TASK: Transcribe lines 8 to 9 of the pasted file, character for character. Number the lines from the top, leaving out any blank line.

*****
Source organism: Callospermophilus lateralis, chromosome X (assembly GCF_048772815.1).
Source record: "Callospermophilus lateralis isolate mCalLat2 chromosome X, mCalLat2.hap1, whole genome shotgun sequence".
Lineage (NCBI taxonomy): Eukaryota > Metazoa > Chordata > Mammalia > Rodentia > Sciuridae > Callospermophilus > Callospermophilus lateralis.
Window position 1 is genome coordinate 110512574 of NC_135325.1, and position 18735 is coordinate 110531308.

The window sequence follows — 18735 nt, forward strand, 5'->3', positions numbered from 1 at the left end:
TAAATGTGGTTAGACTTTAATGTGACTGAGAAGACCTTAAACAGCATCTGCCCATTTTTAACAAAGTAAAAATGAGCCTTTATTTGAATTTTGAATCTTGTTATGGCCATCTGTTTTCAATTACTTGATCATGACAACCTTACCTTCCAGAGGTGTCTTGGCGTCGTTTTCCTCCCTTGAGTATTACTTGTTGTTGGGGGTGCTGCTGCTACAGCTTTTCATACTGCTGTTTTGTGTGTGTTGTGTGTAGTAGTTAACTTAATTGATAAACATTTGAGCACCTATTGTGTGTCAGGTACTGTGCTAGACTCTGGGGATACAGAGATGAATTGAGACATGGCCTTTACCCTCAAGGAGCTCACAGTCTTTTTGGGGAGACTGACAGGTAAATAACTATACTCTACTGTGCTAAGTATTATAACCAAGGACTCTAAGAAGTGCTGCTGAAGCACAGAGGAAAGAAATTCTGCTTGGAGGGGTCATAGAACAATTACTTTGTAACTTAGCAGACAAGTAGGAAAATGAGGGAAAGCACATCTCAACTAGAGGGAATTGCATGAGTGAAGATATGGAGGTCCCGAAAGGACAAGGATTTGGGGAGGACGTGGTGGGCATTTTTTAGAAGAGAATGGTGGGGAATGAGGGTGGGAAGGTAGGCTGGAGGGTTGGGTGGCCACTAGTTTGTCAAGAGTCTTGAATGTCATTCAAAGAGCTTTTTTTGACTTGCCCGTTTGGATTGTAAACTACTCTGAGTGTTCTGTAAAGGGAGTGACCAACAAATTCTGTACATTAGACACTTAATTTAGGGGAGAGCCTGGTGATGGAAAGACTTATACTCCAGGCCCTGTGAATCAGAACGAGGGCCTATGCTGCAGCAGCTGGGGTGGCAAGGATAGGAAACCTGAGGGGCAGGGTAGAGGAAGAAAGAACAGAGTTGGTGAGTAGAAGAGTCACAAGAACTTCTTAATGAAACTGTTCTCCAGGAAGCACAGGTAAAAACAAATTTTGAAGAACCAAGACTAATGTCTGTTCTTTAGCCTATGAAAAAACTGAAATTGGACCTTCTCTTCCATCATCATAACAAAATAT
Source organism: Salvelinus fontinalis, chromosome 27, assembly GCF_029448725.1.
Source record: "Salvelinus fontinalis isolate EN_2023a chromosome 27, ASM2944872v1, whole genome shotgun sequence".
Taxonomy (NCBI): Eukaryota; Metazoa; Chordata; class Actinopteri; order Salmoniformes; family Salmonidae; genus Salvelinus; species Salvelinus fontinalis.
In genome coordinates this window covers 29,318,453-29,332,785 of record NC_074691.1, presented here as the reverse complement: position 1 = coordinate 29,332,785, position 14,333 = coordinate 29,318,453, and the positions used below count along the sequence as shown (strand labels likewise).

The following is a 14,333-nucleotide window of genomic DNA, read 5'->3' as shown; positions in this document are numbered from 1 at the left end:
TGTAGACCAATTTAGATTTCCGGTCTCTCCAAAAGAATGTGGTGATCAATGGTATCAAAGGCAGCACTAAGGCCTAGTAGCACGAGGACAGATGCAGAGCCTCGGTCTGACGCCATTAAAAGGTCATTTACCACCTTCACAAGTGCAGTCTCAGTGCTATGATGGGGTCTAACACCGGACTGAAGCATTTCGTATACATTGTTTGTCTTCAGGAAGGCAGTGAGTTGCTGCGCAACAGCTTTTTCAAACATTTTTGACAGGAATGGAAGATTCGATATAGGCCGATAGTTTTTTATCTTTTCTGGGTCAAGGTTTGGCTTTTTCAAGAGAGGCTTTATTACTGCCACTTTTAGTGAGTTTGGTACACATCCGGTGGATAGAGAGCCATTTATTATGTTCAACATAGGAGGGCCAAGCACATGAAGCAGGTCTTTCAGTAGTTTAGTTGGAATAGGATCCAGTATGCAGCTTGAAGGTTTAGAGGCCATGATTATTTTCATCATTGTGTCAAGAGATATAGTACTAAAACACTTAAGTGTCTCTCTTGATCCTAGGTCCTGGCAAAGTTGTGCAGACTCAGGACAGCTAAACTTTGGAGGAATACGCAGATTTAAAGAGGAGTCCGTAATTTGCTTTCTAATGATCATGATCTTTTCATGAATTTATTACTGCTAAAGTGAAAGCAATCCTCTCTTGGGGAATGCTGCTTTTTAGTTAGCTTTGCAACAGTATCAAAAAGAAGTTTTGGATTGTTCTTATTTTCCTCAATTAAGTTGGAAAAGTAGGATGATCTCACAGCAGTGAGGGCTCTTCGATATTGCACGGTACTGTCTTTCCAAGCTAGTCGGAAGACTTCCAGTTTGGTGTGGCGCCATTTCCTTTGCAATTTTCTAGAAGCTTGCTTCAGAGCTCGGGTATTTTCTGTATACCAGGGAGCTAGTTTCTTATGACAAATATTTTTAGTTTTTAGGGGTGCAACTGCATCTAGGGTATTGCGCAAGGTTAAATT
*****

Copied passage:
Source record: "Salvelinus fontinalis isolate EN_2023a chromosome 27, ASM2944872v1, whole genome shotgun sequence".
Taxonomy (NCBI): Eukaryota; Metazoa; Chordata; class Actinopteri; order Salmoniformes; family Salmonidae; genus Salvelinus; species Salvelinus fontinalis.